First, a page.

The Seychelles is one of those tropical paradise destinations that attracts wealthy holidaymakers and ultrahoneymooners. Located in the Indian Ocean, 1,000 miles off Africa’s east coast, this otherworldly archipelago of 115 islands – some made of low-lying coral and reef atolls, others of ancient granite – offers textbook white powder sand, aqua waters and a balmy climate with temperatures rarely lower than 24ºC nor higher than 32ºC. It is more remote and rugged than Mauritius or the Maldives, yet it has regular flight connections direct to the capital of Mahé from Dubai (four hours away) and the UK (10 hours). It also sits in a time zone between Asia and Europe with working hours that overlap with those of major financial centres.
Not surprisingly, property on the islands has long been coveted by foreign househunters. But the market has only opened up in the past four years, following a legislative change that allows non-locals to buy into new, high-end developments. This is designed to promote the right kind of new construction and ensure that locals – who tend to live in two- to three-bedroom traditional wooden or contemporary concrete houses on the main islands of Mahé, Praslin and La Digue – are not priced out of the market.
As a result, a host of new residential resorts is springing up. The first to launch, in early 2006, was Eden Island, a high-density development on a man-made island beside Mahé, followed by the Banyan Tree Residences on Mahé. Last April Dubai-based Kingdom Hotel Investments (KHI) announced it was opening up a group of 23 Raffles-branded residences and estates on Praslin alongside a soon-to-be-constructed Raffles Resort and, in May, Four Seasons Private Residences launched an upscale collection of 28 individual villas on the south-west side of Mahé at Petit Anse. The Per Aquum group has also revealed plans for a project called Zil Pasyon on its own private island, Félicité, with 28 ultra-sleek hilltop residences. The Financial Times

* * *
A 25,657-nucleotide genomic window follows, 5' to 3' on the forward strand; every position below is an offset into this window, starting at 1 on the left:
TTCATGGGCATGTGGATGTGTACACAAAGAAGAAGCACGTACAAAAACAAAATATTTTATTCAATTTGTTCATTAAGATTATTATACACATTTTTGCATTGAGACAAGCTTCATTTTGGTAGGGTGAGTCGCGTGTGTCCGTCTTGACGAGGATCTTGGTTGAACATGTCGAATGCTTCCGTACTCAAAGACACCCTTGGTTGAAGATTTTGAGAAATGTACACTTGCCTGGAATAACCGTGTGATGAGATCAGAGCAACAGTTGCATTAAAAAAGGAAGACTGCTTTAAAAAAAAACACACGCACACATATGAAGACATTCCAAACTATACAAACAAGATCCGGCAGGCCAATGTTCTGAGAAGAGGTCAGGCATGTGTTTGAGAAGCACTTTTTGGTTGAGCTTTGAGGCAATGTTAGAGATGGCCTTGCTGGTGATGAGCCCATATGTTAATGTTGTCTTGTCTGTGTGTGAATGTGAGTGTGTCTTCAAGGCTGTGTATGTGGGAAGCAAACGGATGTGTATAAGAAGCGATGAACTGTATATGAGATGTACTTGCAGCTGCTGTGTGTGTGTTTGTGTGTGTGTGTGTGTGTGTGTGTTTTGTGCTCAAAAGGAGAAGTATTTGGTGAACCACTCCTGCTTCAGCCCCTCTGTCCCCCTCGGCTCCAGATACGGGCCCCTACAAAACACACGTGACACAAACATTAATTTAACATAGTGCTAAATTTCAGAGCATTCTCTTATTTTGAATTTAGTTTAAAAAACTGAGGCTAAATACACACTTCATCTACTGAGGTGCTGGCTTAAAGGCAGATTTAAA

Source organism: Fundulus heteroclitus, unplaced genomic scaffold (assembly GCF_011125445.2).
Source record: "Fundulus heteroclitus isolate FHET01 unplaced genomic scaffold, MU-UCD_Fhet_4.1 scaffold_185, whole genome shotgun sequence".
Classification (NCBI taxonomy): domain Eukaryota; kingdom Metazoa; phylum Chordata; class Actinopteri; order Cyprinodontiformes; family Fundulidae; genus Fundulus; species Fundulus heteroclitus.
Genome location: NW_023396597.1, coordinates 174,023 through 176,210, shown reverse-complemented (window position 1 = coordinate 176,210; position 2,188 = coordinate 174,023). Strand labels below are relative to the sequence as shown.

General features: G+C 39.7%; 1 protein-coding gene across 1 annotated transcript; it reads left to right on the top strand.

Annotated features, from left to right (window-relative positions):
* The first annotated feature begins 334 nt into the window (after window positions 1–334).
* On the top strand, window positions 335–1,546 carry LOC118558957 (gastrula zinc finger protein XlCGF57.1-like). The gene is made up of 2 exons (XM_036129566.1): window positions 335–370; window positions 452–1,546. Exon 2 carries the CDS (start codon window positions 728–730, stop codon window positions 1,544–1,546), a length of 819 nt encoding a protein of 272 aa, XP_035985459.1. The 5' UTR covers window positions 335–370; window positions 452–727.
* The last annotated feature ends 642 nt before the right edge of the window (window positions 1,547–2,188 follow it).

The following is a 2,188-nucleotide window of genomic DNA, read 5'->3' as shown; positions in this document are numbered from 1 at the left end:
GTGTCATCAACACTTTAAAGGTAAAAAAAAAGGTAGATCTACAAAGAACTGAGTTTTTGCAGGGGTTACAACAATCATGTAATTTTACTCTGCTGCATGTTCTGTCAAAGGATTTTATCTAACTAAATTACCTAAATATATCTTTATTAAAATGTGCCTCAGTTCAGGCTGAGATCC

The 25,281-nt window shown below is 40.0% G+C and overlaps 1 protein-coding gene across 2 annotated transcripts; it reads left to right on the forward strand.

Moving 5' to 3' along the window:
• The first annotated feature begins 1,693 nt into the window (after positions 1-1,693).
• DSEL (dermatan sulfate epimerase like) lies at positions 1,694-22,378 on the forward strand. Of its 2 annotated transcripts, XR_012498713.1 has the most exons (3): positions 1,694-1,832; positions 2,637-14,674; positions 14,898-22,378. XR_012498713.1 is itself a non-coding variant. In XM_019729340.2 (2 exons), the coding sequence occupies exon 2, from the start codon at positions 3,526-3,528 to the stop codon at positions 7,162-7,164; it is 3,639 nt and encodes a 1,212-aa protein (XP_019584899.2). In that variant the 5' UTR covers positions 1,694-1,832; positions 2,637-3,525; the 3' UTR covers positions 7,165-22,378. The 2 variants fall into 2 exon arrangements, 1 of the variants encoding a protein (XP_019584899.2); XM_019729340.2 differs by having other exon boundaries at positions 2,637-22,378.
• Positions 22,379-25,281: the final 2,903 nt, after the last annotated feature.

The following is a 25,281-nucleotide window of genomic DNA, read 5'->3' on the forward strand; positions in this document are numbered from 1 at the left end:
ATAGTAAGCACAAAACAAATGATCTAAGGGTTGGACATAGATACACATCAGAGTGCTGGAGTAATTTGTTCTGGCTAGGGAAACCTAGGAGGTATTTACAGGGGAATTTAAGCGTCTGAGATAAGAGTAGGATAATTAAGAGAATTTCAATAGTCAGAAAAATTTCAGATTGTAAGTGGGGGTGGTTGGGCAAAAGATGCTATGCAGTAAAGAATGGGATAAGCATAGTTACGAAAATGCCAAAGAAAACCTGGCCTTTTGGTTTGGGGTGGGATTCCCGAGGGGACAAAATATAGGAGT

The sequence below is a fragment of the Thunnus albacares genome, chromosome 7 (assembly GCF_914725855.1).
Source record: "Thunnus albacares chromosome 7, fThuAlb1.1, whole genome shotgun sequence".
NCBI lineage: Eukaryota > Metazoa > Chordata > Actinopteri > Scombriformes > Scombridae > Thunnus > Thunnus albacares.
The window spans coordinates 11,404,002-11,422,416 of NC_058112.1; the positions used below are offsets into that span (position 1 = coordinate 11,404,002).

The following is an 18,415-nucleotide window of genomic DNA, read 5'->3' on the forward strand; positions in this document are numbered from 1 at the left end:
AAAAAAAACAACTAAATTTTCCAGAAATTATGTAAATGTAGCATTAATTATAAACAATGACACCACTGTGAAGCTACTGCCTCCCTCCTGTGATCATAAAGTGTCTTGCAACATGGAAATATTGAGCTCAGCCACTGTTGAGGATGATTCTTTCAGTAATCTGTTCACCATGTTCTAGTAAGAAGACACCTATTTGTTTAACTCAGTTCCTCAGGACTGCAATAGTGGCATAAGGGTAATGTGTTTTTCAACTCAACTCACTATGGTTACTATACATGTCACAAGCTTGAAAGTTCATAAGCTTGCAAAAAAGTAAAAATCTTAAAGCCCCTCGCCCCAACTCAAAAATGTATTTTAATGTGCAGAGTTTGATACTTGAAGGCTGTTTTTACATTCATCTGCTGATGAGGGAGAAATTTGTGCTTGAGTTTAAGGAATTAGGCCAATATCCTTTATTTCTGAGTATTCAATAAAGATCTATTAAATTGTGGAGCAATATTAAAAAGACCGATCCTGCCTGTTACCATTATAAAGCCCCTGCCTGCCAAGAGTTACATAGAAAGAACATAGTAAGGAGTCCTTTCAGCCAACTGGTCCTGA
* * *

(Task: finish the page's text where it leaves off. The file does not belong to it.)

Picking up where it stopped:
The archipelago of 115 granite and coralline islands is home to some of the best beaches in the world, two Unesco World Heritage Sites and an amazing ecology of some of the rarest flora and fauna. If God had intended land and sea to coexist so distinctly and harmoniously, Seychelles would surely be on top of that list. The Seychelles has been one of the very few places in the World and certainly in Africa, that has taken care of and protected its wildlife and natural resources very well - in spite of the many hotels that dot the islands . But, with these new developments - the Island's wildlife, both on land and in the sea, will now be more threatened and endangered.
With its economy in trouble this year - prompted by the global financial downturn on top of years of unsustainable borrowing - the Island's economy is predicted to shrink. Not grow. That could either mean less development on the Islands or, desperate - the country's government could open the Islands even more to development. Which could lead to more man made islands. And more destructive foot prints of Man.
Photo and More from: The National Geographic